John [Kurten] and I have had three consecutive movie binge weekends. it’s a treat to start watching films in the afternoon and never think about stopping (more or less for two days at a time) — isn’t this what the profession promised?

He often wrote to correct mistakes I made in books and essays, so getting this reaction to my In the City of Sylvia entry left me elated. (Fortunately for me, he hadn’t seen the film yet.) One sequence perfectly fulfilled the conditions he laid out in his POV book.

You madman, it’s brilliant. Your latest blog. Maybe the film, too. From what you say, I thought of layers and uncertainties, intersections and random slidings. Open expectation or expectation opened. Is *Sylvia* for the point-of-view shot, i.e. for a point in space, what *The Conversation* was for sound, *Blow-up* for the photograph, *Time Regained* for memory, and etc.? 

When I discovered a “Hitchcock supercut” compiling favorite motifs and themes, I was reminded that in the pre-digital era Edward had mounted something similar for his course.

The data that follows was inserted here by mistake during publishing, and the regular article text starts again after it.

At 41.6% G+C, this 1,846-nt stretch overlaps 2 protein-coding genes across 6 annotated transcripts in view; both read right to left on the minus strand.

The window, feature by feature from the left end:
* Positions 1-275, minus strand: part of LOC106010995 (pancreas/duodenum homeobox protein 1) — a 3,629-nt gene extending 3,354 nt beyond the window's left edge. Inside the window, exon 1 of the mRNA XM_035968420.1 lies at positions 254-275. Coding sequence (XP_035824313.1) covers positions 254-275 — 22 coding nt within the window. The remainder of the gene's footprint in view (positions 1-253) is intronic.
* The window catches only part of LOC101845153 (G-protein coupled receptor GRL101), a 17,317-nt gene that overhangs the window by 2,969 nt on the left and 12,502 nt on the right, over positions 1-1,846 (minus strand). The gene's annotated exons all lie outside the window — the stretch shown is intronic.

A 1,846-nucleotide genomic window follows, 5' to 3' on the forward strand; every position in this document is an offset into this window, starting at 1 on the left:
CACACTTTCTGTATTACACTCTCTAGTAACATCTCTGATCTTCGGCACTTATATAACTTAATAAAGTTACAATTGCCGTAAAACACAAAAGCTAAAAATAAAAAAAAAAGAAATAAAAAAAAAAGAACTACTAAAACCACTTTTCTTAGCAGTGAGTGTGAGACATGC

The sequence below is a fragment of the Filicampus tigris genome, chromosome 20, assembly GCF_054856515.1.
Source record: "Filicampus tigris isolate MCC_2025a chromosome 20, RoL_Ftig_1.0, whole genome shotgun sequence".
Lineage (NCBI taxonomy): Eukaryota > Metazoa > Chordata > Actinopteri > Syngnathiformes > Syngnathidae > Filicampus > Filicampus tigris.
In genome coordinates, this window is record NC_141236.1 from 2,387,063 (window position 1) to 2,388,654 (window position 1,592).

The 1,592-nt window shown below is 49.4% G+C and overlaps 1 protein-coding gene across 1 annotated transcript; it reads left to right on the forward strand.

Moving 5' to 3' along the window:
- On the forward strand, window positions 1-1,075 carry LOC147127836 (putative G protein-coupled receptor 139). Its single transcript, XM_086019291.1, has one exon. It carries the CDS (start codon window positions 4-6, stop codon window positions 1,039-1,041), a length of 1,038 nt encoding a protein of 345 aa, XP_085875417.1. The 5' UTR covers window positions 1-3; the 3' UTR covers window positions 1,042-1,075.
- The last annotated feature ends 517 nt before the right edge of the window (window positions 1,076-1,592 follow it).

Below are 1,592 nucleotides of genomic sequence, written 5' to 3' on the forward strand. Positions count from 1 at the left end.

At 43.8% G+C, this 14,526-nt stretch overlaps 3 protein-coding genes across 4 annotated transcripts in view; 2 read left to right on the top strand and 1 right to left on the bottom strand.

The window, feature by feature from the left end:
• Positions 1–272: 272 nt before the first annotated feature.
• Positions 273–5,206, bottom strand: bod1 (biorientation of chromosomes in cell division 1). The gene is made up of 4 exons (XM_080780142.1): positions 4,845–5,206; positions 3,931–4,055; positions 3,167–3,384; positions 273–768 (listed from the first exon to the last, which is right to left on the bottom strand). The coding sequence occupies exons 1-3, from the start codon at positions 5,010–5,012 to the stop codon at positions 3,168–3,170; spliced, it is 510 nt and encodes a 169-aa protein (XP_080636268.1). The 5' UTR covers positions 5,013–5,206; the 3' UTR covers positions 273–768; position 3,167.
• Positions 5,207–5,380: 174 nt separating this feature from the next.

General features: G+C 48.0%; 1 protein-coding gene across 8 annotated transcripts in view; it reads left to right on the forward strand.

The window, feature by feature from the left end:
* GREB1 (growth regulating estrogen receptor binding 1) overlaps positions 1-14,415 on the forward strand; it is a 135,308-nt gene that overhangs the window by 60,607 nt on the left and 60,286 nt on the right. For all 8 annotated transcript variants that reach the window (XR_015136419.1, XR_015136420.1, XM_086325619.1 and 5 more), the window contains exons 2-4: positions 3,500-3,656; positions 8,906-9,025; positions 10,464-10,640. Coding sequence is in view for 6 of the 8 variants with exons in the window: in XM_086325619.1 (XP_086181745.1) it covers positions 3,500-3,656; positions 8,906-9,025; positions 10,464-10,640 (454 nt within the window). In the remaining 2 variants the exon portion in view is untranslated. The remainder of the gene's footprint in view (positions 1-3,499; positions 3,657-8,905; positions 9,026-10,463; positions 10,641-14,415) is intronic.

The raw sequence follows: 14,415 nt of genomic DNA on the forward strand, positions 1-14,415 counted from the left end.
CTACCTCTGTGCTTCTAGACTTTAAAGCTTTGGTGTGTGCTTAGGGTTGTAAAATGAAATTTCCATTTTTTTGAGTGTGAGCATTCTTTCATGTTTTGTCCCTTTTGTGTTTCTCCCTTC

Thanks for this link. . . . I did teach Hitchcock a number of times in the mid-to-late 80’s. My final lecture was exactly and precisely as described on the link you sent. All (almost) of Hitchcock’s films were represented on two Kodak Carousel projectors jammed full. I projected two simultaneous images side by side of visual motifs (staircases, camera movements…etc.). Slow dissolves between each pair of images to the next pair. I made a music tape and keyed certain images to climaxes in the music. Only taught the course in the 80’s. Seems an age ago. Not to mention the changes in technology. I have ten metal cases of slides that are orphans now with no projectors. As do you and Chuck [Wolfe] with many more cases. I had some of my slides digitized, but the quality was disappointing.

But later he reports his house fire:

I have realized that my eight cases of 35mm slides taken directly from 16mm prints — collected since 1974 — are gone in the fire, including a slide from every setup of An Autumn Afternoon.

Speaking of Hitchcock, in 2012 I told him that Sir Alfred would have a place in the book I was planning on the 1940s. This got him going:

Mr. missed D.,